Por otro la eliminación de puestos de trabajo que la robotización supondría, considerando un supuesto agresivo y otro conservador.
Corea se lleva la palma, con diferencia, y delimita una senda a seguir. En el 2025, en Corea, robotizando el 25% de aquellas tareas susceptibles de ser robotizadas, se obtendría un ahorro de costes laborales del 33% y entre el 21% y el 47% de los puestos de trabajo desaparecerían.
En el otro extremo México (India en Indonesia, al no obtenerse ningún ahorro y no desaparecer ningún puesto de trabajo no lo consideramos). El ahorro en costes laborales sería del 3% y desaparecerían entre el 1% y el 7% de los puestos de trabajo.
España, ya ven: se halla en la cola: un ahorro del 6% y la desaparición de entre el 4% y el 19% de los puestos de trabajo. (En la cola y mal: muchos puestos de trabajo destruidos y poco ahorro proporcional).
La media de ahorro en los países contemplados: el 16%.
Bien. La cosa está clara. La robotización ahorra costes, pero destruye puestos de trabajo. Incrementar la productividad es imprescindible para reducir el consumo de commosities, pero el resultado es la rebaja en la demanda de trabajo. Para aumentar la productividad hay que robotizar, lo que genera y aumenta el desempleo estructural. La tecnología crea empleo, cierto: ultracualificado pero escaso, y destruye diez o más veces del que crea; y a esto se une el hecho de que jamás en la Historia la capacidad tecnológica ha sido como la actual.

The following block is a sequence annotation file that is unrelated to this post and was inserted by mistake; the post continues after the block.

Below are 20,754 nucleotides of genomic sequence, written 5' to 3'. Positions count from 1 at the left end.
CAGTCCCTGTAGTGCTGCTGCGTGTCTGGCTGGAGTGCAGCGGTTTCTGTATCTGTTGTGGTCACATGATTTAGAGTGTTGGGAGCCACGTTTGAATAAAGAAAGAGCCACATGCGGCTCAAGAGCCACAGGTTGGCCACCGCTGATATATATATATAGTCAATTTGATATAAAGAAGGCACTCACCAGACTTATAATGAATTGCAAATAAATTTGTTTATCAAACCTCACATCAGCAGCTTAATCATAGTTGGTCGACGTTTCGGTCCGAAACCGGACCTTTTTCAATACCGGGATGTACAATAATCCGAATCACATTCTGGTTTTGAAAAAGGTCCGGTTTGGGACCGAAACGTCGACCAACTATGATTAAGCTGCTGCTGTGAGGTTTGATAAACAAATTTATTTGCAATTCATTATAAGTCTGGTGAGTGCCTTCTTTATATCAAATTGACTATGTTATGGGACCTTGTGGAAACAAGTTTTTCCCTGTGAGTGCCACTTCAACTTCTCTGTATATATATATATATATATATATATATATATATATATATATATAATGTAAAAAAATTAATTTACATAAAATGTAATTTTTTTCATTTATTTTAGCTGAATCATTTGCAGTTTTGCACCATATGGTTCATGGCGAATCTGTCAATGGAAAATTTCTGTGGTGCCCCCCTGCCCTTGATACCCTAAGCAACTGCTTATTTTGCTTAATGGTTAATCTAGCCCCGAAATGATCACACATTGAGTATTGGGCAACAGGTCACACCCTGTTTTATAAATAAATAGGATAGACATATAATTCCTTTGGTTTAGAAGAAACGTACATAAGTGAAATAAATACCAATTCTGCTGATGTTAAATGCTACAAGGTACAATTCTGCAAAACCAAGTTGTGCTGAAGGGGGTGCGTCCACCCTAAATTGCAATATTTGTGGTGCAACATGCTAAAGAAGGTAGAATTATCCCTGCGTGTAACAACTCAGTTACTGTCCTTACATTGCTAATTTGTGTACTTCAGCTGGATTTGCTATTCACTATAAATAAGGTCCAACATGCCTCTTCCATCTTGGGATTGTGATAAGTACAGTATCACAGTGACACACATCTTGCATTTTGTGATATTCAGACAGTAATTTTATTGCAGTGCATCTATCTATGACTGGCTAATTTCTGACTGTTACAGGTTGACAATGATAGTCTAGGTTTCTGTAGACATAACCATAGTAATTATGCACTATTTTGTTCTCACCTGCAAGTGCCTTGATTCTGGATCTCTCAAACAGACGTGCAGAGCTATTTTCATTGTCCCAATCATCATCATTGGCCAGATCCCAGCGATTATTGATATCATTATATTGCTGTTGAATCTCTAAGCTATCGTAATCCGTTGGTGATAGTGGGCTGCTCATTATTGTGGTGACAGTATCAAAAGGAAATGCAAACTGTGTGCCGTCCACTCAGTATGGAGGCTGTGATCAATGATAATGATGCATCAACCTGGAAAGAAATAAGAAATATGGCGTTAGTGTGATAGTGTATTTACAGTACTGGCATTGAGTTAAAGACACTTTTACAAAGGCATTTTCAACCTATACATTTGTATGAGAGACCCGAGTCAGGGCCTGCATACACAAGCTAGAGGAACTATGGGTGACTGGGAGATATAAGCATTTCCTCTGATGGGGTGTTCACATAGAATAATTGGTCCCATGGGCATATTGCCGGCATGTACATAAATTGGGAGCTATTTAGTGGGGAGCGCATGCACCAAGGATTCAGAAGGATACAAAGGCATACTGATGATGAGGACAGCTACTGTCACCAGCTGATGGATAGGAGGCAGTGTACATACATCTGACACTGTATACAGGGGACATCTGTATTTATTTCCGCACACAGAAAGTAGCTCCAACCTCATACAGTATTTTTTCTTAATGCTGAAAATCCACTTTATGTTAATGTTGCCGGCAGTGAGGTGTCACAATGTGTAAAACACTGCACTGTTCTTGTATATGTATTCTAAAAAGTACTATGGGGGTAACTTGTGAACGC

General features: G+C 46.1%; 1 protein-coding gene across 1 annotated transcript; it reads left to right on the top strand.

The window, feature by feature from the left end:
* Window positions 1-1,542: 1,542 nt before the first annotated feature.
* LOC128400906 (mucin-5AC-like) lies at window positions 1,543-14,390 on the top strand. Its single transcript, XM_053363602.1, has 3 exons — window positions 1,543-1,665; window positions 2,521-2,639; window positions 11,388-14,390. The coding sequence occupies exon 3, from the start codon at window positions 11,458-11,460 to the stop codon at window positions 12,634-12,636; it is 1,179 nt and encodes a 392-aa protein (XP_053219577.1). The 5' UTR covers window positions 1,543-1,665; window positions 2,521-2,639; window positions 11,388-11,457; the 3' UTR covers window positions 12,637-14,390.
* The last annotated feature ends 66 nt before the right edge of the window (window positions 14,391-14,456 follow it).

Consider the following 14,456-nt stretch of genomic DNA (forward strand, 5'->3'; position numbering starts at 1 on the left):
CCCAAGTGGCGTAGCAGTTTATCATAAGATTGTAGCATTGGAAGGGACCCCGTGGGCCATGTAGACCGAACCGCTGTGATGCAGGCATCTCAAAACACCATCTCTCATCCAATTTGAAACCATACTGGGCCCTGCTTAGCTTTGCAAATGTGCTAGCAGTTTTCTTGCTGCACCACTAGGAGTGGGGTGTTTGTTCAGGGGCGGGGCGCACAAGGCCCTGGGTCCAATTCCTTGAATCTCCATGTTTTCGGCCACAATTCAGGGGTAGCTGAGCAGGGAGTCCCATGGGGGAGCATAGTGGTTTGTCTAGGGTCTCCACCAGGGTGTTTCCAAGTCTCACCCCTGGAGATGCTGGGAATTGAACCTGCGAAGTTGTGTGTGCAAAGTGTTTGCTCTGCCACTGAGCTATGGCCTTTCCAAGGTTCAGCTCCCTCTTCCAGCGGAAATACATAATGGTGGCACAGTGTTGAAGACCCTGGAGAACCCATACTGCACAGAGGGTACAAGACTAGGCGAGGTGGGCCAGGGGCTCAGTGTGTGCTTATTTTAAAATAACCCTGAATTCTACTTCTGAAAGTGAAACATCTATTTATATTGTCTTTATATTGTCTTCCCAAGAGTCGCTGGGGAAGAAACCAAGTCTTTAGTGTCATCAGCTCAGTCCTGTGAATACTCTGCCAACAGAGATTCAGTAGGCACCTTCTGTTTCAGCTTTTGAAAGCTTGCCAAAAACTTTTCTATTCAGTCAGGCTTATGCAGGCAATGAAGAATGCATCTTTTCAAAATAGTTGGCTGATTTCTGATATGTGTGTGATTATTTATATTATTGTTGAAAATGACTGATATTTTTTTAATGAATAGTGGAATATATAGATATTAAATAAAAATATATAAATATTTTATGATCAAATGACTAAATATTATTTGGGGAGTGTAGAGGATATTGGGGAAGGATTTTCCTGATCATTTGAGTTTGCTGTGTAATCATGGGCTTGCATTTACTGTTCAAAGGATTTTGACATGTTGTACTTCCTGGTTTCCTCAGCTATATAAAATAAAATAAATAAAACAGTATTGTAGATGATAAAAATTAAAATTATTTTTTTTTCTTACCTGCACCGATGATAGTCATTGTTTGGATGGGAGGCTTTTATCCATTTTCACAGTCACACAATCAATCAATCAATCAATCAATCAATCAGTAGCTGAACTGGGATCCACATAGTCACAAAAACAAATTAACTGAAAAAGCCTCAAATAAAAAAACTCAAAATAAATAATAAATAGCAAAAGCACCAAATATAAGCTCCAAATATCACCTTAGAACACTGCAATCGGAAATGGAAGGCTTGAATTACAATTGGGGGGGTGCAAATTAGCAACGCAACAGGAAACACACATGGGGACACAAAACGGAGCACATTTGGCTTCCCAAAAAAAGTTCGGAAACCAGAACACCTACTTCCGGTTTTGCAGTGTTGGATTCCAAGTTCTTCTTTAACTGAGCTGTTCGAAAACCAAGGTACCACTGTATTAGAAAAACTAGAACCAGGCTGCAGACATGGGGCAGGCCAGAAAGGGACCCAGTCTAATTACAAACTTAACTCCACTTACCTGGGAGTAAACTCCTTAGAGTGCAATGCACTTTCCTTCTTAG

España tiene dos problemas: 1) escasa necesidad de robotización porque la estructura de su PIB no lo justifica, y 2) a pesar de ello no es capaz de reducir el desempleo de su población activa: el peor de dos mundos posibles.
Las maquinas quitarán el trabajo a las personas. Van a ser millones los trabajos que van a desaparecer en pocos años… Lo que nos faltaba!!!

Davos Robot Eclipses Davos Man as Gloom Descends on World Elite

First there was Davos Man and then Davos Woman. Get ready for Davos Robot.
Facebook’s Sheryl Sandberg, JPMorgan Chase’s Jamie Dimon and Alibaba’s Jack Ma will share the spotlight with a prize-winning South Korean robot called HUBO at the annual meeting of the World Economic Forum this week in the Swiss ski resort. It’s a presence they’ll have to get used to.
The adult-sized automaton, which can climb stairs and enter and exit a car, will be a star attraction at the conference. It illustrates a looming challenge for the 2,500 elite delegates: How to protect their companies and jobs by harnessing advances in artificial intelligence and robotics, without exacerbating the economic frustration and populist discord spreading around the globe.
“If some of the predictions about tech and employment come true, then we should all be worried,” said Alan Winfield, a professor specializing in robotics at the University of the West of England, who will be speaking in Davos. “There need to be solutions.”